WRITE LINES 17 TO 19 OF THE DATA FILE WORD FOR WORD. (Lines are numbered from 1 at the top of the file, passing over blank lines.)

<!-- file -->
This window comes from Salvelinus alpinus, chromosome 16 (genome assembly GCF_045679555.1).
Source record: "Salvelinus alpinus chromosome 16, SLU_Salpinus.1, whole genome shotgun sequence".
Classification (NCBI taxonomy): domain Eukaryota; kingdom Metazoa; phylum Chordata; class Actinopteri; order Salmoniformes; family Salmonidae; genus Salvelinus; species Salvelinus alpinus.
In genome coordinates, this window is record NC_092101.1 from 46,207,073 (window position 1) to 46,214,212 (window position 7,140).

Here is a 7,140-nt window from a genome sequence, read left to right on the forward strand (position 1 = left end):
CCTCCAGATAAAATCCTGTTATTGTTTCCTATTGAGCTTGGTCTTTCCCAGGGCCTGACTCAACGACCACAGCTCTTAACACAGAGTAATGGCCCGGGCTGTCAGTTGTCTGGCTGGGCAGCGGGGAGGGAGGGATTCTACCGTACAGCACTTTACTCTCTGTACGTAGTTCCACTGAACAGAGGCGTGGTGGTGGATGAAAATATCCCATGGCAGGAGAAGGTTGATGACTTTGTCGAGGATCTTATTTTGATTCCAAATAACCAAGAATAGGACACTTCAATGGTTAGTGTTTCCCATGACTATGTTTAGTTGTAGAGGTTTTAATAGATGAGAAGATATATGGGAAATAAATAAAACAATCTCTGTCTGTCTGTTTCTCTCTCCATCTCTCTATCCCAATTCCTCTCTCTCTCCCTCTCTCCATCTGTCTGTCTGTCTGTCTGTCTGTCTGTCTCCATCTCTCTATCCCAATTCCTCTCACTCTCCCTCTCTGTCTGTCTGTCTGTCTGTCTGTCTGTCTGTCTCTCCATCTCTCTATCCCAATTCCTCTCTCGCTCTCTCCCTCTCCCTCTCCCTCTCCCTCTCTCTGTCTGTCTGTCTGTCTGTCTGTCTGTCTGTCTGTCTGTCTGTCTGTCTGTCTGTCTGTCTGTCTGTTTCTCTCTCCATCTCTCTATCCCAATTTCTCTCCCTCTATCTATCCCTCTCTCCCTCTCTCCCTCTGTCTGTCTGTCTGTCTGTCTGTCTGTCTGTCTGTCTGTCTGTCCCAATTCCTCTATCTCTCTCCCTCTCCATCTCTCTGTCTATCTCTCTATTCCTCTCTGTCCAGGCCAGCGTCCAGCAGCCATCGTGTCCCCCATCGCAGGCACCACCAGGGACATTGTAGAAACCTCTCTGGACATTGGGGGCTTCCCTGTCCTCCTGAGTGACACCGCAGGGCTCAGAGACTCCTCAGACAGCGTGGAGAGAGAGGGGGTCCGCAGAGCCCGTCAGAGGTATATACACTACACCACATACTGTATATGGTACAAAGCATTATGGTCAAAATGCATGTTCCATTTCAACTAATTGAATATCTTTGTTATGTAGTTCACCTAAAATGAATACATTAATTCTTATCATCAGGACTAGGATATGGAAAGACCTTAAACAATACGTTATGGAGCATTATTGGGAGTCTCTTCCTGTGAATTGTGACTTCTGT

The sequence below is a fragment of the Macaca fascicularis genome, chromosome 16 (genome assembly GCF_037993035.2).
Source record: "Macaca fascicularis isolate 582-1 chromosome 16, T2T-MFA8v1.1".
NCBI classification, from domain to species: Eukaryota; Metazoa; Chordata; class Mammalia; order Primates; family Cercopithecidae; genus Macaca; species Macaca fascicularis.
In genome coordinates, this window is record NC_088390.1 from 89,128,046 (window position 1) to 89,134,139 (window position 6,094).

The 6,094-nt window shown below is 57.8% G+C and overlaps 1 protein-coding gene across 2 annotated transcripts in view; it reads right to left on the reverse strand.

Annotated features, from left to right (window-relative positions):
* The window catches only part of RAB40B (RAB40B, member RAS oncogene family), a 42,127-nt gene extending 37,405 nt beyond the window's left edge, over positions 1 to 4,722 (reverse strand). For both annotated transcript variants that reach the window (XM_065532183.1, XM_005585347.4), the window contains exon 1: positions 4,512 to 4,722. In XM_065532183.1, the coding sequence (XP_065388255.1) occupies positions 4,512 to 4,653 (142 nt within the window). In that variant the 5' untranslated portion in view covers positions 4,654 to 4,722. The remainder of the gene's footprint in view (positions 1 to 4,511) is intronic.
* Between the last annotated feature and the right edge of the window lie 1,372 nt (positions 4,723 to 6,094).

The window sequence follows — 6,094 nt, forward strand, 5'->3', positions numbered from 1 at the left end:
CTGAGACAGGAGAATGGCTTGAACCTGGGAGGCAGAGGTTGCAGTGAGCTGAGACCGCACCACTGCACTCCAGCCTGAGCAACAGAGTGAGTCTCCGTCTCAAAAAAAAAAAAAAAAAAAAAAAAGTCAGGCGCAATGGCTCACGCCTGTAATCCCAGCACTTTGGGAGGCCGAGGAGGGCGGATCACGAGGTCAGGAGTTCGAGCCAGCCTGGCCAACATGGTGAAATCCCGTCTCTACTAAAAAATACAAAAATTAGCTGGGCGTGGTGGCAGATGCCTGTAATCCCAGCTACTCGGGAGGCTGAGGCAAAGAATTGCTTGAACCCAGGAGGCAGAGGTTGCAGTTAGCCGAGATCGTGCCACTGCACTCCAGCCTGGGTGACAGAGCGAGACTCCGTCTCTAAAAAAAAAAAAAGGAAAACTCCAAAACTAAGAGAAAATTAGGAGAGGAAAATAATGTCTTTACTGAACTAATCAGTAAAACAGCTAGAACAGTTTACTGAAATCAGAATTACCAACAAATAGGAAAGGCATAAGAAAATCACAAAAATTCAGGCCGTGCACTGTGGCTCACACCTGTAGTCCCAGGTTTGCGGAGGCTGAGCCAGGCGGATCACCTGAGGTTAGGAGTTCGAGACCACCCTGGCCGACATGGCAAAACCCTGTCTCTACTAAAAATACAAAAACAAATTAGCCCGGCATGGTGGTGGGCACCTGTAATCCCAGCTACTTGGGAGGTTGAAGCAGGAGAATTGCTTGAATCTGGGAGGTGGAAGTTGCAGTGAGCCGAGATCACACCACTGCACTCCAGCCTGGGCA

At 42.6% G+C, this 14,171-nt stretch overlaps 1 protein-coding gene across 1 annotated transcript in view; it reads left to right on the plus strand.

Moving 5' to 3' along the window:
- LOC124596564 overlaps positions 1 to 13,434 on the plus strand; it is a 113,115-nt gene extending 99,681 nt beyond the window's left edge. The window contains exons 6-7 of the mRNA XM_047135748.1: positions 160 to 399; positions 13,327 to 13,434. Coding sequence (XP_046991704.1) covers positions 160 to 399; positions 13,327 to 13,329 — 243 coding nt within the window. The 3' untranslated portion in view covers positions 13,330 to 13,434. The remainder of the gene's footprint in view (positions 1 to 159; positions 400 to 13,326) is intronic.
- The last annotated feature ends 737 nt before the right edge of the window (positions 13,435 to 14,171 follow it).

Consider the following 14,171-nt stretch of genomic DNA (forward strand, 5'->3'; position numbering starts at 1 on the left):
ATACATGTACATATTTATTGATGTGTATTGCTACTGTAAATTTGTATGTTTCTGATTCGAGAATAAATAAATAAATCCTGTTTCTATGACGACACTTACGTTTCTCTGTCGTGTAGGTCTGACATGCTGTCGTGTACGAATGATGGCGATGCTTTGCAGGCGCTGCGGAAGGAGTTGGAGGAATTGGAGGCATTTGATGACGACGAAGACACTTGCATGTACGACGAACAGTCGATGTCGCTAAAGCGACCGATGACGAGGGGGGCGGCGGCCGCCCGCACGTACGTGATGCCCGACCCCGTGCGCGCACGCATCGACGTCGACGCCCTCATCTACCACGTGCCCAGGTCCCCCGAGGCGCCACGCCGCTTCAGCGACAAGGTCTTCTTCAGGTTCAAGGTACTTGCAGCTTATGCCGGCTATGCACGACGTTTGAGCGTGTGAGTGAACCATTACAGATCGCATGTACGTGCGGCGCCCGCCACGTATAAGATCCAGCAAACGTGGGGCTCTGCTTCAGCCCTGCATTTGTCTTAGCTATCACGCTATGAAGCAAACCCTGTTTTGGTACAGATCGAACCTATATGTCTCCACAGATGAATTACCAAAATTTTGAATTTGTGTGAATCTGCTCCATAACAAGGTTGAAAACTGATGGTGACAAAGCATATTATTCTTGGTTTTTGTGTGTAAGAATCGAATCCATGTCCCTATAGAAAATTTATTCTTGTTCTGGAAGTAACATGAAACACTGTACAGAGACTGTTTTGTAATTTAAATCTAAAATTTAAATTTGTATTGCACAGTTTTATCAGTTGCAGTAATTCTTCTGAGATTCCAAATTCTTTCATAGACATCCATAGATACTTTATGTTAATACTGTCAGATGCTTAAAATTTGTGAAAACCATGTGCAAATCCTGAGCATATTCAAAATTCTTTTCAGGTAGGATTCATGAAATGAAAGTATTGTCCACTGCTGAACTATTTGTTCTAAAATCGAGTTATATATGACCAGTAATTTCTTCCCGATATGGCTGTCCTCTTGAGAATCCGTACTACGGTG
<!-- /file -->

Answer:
At 42.6% G+C, this 14,171-nt stretch overlaps 1 protein-coding gene across 1 annotated transcript in view; it reads left to right on the plus strand.

Moving 5' to 3' along the window:
- LOC124596564 overlaps positions 1 to 13,434 on the plus strand; it is a 113,115-nt gene extending 99,681 nt beyond the window's left edge. The window contains exons 6-7 of the mRNA XM_047135748.1: positions 160 to 399; positions 13,327 to 13,434. Coding sequence (XP_046991704.1) covers positions 160 to 399; positions 13,327 to 13,329 — 243 coding nt within the window. The 3' untranslated portion in view covers positions 13,330 to 13,434. The remainder of the gene's footprint in view (positions 1 to 159; positions 400 to 13,326) is intronic.